Review: To Defy a Dream

To Defy a Dream by Mary Mecham is a retelling of "Sleeping Beauty" from The Shattered Tales, a multi-author series bent on deconstructing popular fairy tales and rewriting them with a twist that shatters their most defining elements. As a huge fairy tale fan, I wasn't too interested in a premise that it rips apart the foundations of what makes fairy tales so beloved. I think deconstructions work better for outdated romcom tropes such as Rachel Bloom brilliantly executed in Crazy Ex-Girlfriend than they do with timeless fairy tale classics. Still, I enjoyed this author's deconstructed "Cinderella" retelling, and since To Defy a Dream was part of a big fairy tale promotion for Valentine's Day, I thought I might as well give it a chance.


Overall, To Defy a Dream has very little to do with "Sleeping Beauty" despite being a retelling. There is a sleeping curse and a magic spindle, but the princess was not cursed to die or sleep at her birthing ceremony and is far from the first person to enter the dream world. True love does not break the spell even though there is a romantic subplot, and the protagonist does very little sleeping throughout the book. Instead, the plot is almost identical to Disney's Wish, which was released shortly after this book was written, so it is most likely a timely coincidence. Princess Aurelia is a heroine who is determined to liberate the people of her kingdom after its citizens have fallen into an enchanted sleep that pulls their minds into a fantasy world. This world is ruled by a malevolent djinni overlord who claims to have created a paradise where anyone's wish can be granted. Using the power of an enchanted spindle, Aurelia enters this dream world with the intent of freeing her brother, Prince Waylon, and finding a way to release everyone from the enchanted sleeping.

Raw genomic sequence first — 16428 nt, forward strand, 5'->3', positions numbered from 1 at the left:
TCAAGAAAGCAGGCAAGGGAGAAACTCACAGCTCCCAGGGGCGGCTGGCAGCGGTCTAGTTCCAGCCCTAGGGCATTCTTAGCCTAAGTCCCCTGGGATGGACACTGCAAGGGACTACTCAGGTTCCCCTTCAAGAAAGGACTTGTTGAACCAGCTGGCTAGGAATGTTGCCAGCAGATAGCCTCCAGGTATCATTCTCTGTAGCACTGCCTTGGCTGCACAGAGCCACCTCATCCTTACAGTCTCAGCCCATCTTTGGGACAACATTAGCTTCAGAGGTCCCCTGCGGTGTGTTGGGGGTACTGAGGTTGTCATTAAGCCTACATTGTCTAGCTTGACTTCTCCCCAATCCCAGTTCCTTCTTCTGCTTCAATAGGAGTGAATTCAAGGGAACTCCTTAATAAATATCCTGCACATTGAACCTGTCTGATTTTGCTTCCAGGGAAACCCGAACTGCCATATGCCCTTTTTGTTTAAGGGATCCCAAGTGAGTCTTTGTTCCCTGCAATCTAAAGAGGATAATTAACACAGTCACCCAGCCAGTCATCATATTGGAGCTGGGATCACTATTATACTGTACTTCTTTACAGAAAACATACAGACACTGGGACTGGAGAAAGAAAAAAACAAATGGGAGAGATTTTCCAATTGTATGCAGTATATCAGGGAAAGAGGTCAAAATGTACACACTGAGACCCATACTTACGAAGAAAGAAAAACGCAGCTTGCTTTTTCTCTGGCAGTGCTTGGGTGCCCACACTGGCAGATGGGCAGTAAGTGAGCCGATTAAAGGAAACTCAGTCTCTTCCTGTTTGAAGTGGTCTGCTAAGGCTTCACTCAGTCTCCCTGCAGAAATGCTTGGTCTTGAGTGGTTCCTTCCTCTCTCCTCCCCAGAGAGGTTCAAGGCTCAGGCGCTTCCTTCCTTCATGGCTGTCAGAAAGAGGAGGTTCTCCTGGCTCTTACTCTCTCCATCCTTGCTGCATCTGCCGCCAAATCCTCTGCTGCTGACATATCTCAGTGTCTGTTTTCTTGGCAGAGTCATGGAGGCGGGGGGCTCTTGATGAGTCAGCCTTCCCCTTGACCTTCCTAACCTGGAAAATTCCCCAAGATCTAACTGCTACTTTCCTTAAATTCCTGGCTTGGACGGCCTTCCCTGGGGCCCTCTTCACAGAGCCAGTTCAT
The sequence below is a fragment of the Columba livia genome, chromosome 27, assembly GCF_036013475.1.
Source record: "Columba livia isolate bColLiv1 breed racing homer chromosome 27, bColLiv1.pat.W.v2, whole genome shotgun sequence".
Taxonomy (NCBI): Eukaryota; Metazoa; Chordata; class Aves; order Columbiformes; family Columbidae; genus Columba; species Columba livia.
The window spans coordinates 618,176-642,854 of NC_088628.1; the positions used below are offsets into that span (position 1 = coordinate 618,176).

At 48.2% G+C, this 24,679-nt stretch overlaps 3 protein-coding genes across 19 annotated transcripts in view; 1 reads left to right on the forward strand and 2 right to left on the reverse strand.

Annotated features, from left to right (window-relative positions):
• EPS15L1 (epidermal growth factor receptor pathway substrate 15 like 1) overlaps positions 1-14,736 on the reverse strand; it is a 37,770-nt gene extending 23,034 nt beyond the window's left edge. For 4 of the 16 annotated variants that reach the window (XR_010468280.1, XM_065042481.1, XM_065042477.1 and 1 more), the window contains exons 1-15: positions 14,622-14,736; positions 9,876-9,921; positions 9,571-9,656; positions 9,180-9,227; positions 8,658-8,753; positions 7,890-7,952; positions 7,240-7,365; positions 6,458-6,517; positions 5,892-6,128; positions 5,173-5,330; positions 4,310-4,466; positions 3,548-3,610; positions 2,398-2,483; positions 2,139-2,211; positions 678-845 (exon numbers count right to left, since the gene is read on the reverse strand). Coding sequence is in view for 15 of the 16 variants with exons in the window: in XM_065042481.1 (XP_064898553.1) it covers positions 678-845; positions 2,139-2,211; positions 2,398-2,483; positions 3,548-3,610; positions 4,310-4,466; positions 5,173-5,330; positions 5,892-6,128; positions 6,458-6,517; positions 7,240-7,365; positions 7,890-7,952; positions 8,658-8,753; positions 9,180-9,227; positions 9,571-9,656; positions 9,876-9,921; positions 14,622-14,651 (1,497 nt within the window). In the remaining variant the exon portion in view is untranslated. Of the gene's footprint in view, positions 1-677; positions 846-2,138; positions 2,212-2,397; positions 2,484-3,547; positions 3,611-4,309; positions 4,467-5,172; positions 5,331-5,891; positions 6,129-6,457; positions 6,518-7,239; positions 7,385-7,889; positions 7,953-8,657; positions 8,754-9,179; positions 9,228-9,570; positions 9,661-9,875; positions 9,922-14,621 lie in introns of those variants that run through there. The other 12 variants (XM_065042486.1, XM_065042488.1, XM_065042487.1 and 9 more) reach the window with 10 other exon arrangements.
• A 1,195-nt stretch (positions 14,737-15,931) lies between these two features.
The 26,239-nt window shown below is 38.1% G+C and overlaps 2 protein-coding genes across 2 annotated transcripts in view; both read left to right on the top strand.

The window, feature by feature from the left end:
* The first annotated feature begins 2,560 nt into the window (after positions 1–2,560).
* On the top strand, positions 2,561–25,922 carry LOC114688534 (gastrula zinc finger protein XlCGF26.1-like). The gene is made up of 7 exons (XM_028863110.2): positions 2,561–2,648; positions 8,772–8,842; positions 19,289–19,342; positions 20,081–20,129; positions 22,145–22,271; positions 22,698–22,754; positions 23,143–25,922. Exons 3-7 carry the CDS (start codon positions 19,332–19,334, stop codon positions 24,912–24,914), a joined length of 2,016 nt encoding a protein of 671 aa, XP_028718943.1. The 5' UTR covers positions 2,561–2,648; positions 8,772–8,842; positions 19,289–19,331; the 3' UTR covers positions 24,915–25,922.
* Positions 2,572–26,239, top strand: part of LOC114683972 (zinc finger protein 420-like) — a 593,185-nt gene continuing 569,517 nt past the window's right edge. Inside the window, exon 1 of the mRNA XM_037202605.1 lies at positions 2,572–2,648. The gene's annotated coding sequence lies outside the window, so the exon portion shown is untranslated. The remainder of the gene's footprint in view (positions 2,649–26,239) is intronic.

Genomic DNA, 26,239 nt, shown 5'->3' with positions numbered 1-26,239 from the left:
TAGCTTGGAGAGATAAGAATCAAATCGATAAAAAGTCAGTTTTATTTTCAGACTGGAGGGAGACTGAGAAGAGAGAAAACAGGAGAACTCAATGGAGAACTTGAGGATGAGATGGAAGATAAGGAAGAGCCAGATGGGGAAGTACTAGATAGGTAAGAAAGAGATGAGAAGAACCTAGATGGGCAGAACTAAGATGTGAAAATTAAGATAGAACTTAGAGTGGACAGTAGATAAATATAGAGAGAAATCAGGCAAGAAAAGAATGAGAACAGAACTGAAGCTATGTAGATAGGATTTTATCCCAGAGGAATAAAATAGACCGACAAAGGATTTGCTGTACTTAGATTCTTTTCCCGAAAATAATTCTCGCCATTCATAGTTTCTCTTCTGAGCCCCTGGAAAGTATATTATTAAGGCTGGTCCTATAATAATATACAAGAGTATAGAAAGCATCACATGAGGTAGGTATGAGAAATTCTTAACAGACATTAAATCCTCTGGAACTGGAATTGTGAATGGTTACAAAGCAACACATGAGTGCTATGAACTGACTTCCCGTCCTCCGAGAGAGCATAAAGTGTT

The love story in this book is presented in a messy and realistic way as opposed to the sugar-sweet swoony romances that tend to dominate fairy tale retellings. When Aurelia is reunited with her lost love, Everett, she is furious at him for abandoning her when he worked for her in the castle as a carpenter. It didn't help that their relationship was already riddled with obstacles regarding how Waylon's absence made Aurelia the new heir and required her to marry another royal instead of a blue-collar peasant. When Everett overheard a conversation about an arranged marriage alliance for Aurelia, he thought the best thing to do was to quietly disappear from her life, and she is far from over her hurt from this when she enters the dream world. She is sharp-tongued and spiteful toward him, making it difficult to root for the couple to get together even though it is clear that it comes from a place of emotional trauma.

Normally I like books that I can finish quickly, but this book's short length works to its detriment. There are so many details about the dream world that remain underdeveloped, making it confusing and underwhelming. The big twist at the end comes out of left field with very little time to process, causing the dialogue to plummet into some of the most cliche villain lines ever. The way that Aurelia defeats the villain is also rushed and unsatisfying and feels unearned because it requires very little effort. This is a modern princess story about a "girl power" heroine who doesn't require a man's help, making Waylon and Everett's roles feel extraneous even though they had both been involved in a resistance group for years in the dream world before she joined them.

Mary Mecham's To Defy a Dream, while offering a subversion of traditional fairy tales with a strong heroine and nuanced romance, ultimately stumbles on its short length and underdeveloped world-building. Though the fairy tale connection feels tenuous with a plot that bears striking similarities to Disney's Wish, the book's core message of female empowerment still resonates. Readers seeking a quick, empowering read with a modern princess narrative may find this book enjoyable. However, those yearning for intricate world-building, a satisfyingly complex plot, and a deeper exploration of the fairy tale deconstruction will likely be left wanting.

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